Canon EF 35mm f/1.4 USM L II - APS-C Format Lab Review - Analysis
Lens Reviews - Canon EOS (APS-C)
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Let's start with the simple things - distortions. No issues here really. A barrel distortion of just 0.2% is irrelevant in most situations.


Full format lenses enjoy a sweet spot effect on APS-C format DSLRs. Therefore the vignetting is substantially reduced at only 0.8EV (f-stops) at f/1.4. The issue is negligible from f/2 onward already.

MTF (resolution)

The sweet spot effect has also a positive impact on the (cropped) resolution characteristic. The center quality is great at f/1.4 and is nothing short of outstanding at between f/2 and f/4. The outer image region is also impressive with good to very good results at max aperture. Stopping down improves the quality till reaching its maximum at f/4-5.6. Images are extremely sharp across the frame here. Diffraction is slightly reducing the quality at f/8 but the lens remains perfectly usable here.

The field curvature is very low.

Please note that the MTF results are not directly comparable across the different systems!

Below is a simplified summary of the formal findings. The chart shows line widths per picture height (LW/PH) which can be taken as a measure for sharpness. If you want to know more about the MTF50 figures you may check out the corresponding Imatest Explanations

Chromatic Aberrations (CAs)

Chromatic aberrations (color shadows at harsh contrast transitions) are very well controlled showing readings below an average pixel width of around 0.5px at the image borders.


One of the primary usage scenarios for a large aperture lens is to separate the main subject from the background. In such an image the quality of the bokeh (out-of-focus blur) is of major significance. The Canon lens delivers a quite smooth bokeh for a wide angle prime but like most wide-angle lenses it is not perfect here. The foreground is quite buttery whereas the more critical image background is somewhat more harsh when it comes to contrast transitions.

Out-of-focus highlights are nicely rendered. They show a slight outlining effect at f/1.4 but this effect is gone when stopping down to f/2 already. The inner zone of the highlight disc is smooth with only marginal traces of sub-structures.

Bokeh Fringing / Longitudinal Chromatic Aberrations (LoCA)

As mentioned in the introduction, Canon uses a "BR" element to reduce axial chromatic aberrations in the EF 35mm f/1.4 USM L II. Bokeh fringing effects are normally a largely unresolved issue - also because they are very difficult to remove during post processing. The good news is that this BR element does make a difference here. You can still spot some purple halos in the front of the focus point and green ones beyond but they are certainly reduced significantly.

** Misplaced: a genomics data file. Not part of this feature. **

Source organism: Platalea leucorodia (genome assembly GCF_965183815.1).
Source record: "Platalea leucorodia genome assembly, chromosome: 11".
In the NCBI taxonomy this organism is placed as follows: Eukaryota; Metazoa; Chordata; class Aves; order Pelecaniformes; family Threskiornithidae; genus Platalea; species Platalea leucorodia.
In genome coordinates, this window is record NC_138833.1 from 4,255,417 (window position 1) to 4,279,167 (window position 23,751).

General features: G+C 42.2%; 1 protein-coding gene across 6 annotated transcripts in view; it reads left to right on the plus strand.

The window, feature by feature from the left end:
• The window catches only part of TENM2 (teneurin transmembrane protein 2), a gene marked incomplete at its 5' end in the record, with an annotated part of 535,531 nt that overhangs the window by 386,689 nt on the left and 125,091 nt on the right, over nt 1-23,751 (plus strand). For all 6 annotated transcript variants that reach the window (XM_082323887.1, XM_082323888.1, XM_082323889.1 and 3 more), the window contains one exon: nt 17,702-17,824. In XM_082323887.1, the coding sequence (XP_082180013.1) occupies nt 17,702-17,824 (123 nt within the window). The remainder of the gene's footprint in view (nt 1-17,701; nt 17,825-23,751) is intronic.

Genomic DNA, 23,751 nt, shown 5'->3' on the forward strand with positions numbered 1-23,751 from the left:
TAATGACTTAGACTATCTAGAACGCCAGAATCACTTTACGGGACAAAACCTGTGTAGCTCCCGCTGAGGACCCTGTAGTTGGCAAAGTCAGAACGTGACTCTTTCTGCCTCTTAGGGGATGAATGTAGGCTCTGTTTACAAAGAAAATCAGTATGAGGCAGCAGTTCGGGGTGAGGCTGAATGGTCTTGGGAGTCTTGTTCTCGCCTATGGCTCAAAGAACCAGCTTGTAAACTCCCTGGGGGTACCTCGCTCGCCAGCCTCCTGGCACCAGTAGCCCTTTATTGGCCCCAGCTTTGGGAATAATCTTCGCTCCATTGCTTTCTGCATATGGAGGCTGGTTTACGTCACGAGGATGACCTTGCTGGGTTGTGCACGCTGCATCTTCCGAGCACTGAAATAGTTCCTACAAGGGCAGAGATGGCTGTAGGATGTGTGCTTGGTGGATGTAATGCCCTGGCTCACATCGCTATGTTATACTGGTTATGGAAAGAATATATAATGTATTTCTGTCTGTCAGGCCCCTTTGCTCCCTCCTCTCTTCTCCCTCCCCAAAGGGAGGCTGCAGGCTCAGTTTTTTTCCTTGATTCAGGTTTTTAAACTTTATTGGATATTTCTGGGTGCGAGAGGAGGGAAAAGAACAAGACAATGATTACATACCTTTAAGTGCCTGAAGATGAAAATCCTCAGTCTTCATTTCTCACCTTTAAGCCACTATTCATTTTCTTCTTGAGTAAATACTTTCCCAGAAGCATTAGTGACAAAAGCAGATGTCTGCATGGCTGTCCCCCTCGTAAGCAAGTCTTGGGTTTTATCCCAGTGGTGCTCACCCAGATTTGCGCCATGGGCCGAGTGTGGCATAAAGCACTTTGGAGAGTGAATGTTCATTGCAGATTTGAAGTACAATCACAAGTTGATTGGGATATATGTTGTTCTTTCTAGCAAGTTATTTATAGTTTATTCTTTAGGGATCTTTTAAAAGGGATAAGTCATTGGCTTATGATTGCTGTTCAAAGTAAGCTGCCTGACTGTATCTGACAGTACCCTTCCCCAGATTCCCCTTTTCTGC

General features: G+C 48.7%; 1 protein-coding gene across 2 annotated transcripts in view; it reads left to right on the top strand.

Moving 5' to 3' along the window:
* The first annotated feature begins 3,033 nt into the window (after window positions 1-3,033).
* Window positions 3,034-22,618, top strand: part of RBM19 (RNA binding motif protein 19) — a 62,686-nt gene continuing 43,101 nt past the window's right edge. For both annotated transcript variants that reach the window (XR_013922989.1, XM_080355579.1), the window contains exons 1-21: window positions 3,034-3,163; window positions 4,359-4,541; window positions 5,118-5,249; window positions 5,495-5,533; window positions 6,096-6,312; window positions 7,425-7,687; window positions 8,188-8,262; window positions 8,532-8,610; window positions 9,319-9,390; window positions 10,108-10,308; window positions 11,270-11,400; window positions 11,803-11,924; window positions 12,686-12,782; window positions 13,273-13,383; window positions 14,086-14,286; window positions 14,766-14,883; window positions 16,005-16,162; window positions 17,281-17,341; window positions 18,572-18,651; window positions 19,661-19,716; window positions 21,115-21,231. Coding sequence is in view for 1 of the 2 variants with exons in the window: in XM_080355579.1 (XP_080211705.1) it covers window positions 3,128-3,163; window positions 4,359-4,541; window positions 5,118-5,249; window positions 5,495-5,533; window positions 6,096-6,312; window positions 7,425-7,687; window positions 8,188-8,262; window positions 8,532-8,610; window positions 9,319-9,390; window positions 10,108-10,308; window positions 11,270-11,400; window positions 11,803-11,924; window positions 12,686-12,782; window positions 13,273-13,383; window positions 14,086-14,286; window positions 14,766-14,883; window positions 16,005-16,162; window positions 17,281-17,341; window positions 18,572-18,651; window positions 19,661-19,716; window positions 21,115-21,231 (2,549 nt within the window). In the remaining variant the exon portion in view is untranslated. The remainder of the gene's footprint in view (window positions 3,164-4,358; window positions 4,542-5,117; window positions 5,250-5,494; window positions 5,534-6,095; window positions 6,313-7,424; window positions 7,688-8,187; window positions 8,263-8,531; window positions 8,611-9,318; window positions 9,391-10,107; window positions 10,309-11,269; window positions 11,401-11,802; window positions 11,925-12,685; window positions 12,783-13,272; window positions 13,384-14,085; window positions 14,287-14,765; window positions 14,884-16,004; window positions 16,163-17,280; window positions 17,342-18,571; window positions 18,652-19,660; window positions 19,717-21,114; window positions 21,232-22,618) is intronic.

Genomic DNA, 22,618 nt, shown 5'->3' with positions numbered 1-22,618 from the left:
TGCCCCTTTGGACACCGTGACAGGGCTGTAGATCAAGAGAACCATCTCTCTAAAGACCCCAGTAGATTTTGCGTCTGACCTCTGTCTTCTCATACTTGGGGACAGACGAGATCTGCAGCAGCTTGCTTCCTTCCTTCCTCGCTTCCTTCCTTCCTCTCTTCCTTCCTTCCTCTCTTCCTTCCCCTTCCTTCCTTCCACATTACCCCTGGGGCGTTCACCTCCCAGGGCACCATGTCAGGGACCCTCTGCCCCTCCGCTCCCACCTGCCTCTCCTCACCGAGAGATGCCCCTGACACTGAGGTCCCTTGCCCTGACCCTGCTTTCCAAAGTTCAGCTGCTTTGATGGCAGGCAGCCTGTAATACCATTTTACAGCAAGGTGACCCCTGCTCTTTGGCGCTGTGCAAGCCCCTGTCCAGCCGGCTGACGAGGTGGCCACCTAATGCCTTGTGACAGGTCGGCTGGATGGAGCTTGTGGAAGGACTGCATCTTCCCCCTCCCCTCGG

In addition, these shots illustrate a focus shift towards the rear the more you stop down. Since the focus point doesn't really lose its focus, it's not really significant enough to show up in most images though.

Move the mouse cursor over the f-stop marks below to observe the respective LoCAs
f/1.4 f/2 f/2.8 f/4 f/5.6

Sample Images

Sample images can be viewed in the corresponding full format review. The EOS 5Ds R has about the same pixel density so if you crop the sample images to the APS-C format, you should get a very good idea how the lens performs in this format.


The Canon EF 35mm f/1.4 USM L II performed fairly well in our full format test but it really shines when used on an APS-C format DSLR. This is not surprising because all the slight imperfections in the outer image field reside outside of the APS-C image frame. Resolution-wise it is tack sharp in the image center. The borders/corner are also impressive and nothing should stop you of getting quality results even at f/1.4. The results are superb when stopped down to f/4-5.6. Lateral as well as axial CAs are very low and this certainly helps to push the subjective quality perception. Image distortions are pretty much absent. Vignetting is just visible at f/1.4 in critical scenes but the issue is already gone from f/2 onward. The quality of the bokeh is quite good. The image background could be a bit smoother. Out-of-focus highlights are generally nicely rendered. The usual "cat's eyes" near the full format borders is no issue in the APS-C scope. A real differentiator is the reduced amount of bokeh fringing which is pretty much better than anything in this class in this respect.

The build quality of the Canon EF 35mm f/1.4 USM L II is pretty much perfect. Top-notch materials, weather sealing, a smooth control rings - it doesn't really get any better than this. The USM AF is silent and fast but the competition is pretty much on the same level nowadays. Speaking of the competition we are primarily talking about the Sigma 35mm f/1.4 DG HSM Art which should be about as sharp at least. The Canon is somewhat better in terms of bokeh though. Another option is the Sigma 30mm f/1.4 DC HSM Art (untested), a native APS-C format lens, which is more affordable still.

Optical Quality: to    
Mechanical Quality:
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